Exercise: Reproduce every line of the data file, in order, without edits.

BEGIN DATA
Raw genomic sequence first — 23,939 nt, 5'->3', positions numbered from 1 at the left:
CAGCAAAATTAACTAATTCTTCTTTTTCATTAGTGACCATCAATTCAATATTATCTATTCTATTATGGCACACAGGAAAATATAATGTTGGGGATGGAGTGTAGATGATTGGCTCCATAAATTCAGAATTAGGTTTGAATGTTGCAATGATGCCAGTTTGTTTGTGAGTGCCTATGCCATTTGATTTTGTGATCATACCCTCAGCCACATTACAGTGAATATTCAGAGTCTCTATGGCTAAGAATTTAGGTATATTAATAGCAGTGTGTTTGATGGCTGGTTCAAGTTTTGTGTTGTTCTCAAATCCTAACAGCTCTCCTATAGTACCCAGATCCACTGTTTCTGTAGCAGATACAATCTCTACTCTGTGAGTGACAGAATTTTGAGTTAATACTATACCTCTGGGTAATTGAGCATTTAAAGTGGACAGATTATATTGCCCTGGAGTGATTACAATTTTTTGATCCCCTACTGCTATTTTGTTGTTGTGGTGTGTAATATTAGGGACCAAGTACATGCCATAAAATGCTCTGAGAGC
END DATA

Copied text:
Raw genomic sequence first — 23,939 nt, 5'->3', positions numbered from 1 at the left:
CAGCAAAATTAACTAATTCTTCTTTTTCATTAGTGACCATCAATTCAATATTATCTATTCTATTATGGCACACAGGAAAATATAATGTTGGGGATGGAGTGTAGATGATTGGCTCCATAAATTCAGAATTAGGTTTGAATGTTGCAATGATGCCAGTTTGTTTGTGAGTGCCTATGCCATTTGATTTTGTGATCATACCCTCAGCCACATTACAGTGAATATTCAGAGTCTCTATGGCTAAGAATTTAGGTATATTAATAGCAGTGTGTTTGATGGCTGGTTCAAGTTTTGTGTTGTTCTCAAATCCTAACAGCTCTCCTATAGTACCCAGATCCACTGTTTCTGTAGCAGATACAATCTCTACTCTGTGAGTGACAGAATTTTGAGTTAATACTATACCTCTGGGTAATTGAGCATTTAAAGTGGACAGATTATATTGCCCTGGAGTGATTACAATTTTTTGATCCCCTACTGCTATTTTGTTGTTGTGGTGTGTAATATTAGGGACCAAGTACATGCCATAAAATGCTCTGAGAGC